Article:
The following story first appeared in the fall 2021 print issue of Beta. To get print, sign up to be a Beta Pass or Outside+ member. Membership details HERE.
This is a surprisingly touchy subject. As I was reaching out to dropper post manufacturers, a few were pretty tightlipped about their cartridges. Some actually declined to comment altogether. As if it needs to be a secret that not every part inside every dropper post was designed and manufactured in-house. Maybe that would undermine our belief in the boot-strap ingenuity it takes to make bike parts. Or maybe, since Fox, RockShox and BikeYoke make their internals from scratch, why shouldn’t everyone else?
Well, here’s the thing: Fox and RockShox have been designing seals and valves and air springs for decades. And BikeYoke is German. These are not your typical dropper manufacturers. They would only ever build their posts from the ground up. The brands who choose not to are no less worthy. If this were almost any other product, we wouldn’t think twice. Your computer relies on countless prefab chips, your car is lousy with third-party components, and your bike’s frame was probably contracted out by the brand printed on its downtube.
Of course, these arrangements span a wide spectrum, from off- the-shelf to custom-made, and dropper cartridges are no different. If a brand has a specific vision for their post’s chassis, they have to also maintain some control over what is inside it. In the case of OneUp, both are produced under the same roof by a dropper post manufac- turer in Taiwan. Because this factory already produces everything you would need to make a dropper post, OneUp was able to take a hybrid approach.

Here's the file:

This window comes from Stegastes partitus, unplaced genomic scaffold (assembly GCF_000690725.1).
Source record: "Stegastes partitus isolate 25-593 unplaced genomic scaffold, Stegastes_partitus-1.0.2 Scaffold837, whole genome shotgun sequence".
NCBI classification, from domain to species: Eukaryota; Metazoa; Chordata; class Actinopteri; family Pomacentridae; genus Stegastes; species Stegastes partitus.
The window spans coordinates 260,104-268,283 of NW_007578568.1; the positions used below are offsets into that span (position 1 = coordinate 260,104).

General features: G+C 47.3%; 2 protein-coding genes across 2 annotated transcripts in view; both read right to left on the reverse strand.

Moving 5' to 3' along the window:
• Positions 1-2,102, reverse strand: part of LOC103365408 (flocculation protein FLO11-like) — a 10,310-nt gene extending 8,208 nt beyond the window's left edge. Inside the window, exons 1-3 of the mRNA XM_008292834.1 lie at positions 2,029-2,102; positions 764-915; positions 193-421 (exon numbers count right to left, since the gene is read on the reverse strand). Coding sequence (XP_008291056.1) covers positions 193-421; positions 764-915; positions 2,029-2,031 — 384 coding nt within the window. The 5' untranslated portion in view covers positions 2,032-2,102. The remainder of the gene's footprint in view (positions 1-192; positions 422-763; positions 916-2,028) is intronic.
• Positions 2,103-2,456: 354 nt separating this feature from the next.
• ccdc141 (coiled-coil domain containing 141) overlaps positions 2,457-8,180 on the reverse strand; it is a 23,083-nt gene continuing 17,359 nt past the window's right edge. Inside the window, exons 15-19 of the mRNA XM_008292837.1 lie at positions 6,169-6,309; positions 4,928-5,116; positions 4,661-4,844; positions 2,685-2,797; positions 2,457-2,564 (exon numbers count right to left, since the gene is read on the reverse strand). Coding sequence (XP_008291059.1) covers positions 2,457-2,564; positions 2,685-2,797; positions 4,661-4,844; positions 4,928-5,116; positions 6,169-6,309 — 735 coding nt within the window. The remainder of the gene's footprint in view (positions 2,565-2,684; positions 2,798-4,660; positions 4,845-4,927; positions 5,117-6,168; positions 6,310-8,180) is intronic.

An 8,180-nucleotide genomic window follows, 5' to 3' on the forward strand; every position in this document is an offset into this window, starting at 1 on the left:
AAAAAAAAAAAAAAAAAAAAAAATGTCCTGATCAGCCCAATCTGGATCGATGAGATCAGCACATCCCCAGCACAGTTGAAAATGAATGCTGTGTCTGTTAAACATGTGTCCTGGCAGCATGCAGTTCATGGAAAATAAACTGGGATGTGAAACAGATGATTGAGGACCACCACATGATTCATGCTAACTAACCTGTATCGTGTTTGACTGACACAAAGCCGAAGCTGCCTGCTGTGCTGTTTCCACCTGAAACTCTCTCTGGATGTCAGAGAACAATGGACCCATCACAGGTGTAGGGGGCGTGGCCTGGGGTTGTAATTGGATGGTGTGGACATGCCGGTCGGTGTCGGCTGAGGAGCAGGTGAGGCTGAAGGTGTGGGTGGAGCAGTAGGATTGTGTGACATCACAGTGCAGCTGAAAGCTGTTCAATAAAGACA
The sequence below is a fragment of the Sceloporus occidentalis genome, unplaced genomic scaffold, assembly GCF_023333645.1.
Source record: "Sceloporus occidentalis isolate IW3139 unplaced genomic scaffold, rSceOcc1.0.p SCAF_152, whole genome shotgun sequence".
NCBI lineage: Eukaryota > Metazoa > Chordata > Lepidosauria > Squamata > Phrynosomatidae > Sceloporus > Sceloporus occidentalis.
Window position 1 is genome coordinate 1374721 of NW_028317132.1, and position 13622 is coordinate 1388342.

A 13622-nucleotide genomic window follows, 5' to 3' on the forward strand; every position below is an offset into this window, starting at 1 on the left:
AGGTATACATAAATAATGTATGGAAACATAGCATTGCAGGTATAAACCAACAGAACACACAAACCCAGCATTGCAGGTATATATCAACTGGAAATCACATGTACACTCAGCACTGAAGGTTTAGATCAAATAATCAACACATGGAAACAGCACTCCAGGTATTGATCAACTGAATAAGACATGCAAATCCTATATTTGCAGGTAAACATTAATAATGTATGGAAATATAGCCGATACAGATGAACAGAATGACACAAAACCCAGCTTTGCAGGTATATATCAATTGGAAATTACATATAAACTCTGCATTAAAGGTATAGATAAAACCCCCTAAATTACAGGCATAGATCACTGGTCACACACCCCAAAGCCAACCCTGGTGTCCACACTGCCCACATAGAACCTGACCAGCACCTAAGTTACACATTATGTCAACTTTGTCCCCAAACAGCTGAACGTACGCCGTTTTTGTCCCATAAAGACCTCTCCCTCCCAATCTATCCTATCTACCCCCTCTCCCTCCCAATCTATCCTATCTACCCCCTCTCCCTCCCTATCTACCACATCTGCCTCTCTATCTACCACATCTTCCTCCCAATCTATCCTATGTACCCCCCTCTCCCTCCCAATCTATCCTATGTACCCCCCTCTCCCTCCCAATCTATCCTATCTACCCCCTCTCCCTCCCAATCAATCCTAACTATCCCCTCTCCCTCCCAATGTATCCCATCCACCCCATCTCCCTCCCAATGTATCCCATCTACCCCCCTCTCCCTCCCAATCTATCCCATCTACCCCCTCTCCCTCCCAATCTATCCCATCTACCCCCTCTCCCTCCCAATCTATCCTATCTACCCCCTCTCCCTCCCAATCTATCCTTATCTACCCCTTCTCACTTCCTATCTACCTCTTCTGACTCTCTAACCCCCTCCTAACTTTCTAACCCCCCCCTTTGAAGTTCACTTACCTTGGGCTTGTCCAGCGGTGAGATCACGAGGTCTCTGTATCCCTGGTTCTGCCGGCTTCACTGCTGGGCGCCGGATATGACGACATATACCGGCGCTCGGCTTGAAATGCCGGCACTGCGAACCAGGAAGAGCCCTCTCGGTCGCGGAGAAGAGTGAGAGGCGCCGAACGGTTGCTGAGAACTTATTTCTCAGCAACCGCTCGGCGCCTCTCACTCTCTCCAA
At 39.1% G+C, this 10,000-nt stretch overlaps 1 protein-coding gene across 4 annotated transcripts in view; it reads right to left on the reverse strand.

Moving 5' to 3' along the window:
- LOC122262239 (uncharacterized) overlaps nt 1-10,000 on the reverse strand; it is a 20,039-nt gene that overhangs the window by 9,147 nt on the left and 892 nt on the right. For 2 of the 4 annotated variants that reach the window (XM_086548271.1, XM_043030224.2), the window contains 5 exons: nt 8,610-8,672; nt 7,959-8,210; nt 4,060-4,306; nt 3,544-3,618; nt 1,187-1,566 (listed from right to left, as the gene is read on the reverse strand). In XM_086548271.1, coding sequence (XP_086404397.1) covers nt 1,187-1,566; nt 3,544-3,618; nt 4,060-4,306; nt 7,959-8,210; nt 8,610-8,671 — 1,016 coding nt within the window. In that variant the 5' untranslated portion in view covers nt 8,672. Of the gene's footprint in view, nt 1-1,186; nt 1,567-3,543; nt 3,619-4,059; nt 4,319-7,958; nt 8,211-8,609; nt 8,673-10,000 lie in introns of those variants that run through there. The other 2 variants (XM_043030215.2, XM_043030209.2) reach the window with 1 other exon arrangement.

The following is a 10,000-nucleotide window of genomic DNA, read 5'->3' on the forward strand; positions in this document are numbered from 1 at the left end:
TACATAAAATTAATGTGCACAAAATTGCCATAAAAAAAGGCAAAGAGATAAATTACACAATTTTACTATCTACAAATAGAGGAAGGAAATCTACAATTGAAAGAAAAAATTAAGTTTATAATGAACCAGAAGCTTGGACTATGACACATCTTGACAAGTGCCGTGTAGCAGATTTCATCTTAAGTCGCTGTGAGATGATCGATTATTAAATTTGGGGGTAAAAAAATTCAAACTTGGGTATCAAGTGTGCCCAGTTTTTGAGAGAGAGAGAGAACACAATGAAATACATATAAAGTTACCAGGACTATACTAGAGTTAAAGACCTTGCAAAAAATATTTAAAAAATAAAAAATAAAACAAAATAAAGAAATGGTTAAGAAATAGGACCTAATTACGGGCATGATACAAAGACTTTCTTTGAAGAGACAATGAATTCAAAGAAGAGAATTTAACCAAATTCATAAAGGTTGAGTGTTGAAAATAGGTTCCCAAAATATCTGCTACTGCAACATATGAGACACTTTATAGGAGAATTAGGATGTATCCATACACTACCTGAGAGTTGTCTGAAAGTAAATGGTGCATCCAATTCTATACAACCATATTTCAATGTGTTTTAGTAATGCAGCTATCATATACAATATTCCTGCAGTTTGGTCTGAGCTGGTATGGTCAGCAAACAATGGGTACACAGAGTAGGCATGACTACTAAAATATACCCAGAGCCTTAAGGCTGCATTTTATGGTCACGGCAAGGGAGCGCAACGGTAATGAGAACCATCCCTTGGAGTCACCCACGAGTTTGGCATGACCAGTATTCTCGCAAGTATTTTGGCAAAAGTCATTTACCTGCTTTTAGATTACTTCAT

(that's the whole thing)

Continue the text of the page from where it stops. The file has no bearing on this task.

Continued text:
“Almost every component in our dropper post and cartridge is designed by us,” says Jonathan Staples, owner/engineer at OneUp. “[But] we do use off-the-shelf seals, o-rings and raw forgings.” OneUp has even patented many of the designs they’ve conceived in this sandbox, so they will become exclusive to OneUp. It’s a unique arrangement, especially considering that the bulk of the posts that come out of that factory don’t carry OneUp’s name, but OneUp wouldn’t hint at who they are.
That was a theme among the brands I spoke with. One of the first I could get to talk was PNW, and according to CMO Todd Cannatelli, PNW’s cartridge supplier is “one of the largest dropper post manufac- turers in the world,” and they have a similar back and forth relationship on design. “We have a kids’ dropper post, and we worked with the manufacturer to get lighter action,” Cannatelli explains. A totally off- the-shelf cartridge ecosystem wouldn’t allow for that sort of product, but he notes that innovation also sometimes flows the other way. “They’re doing their own research and coming up with their own ideas and they’ll come to us with some solutions that we could potentially integrate.”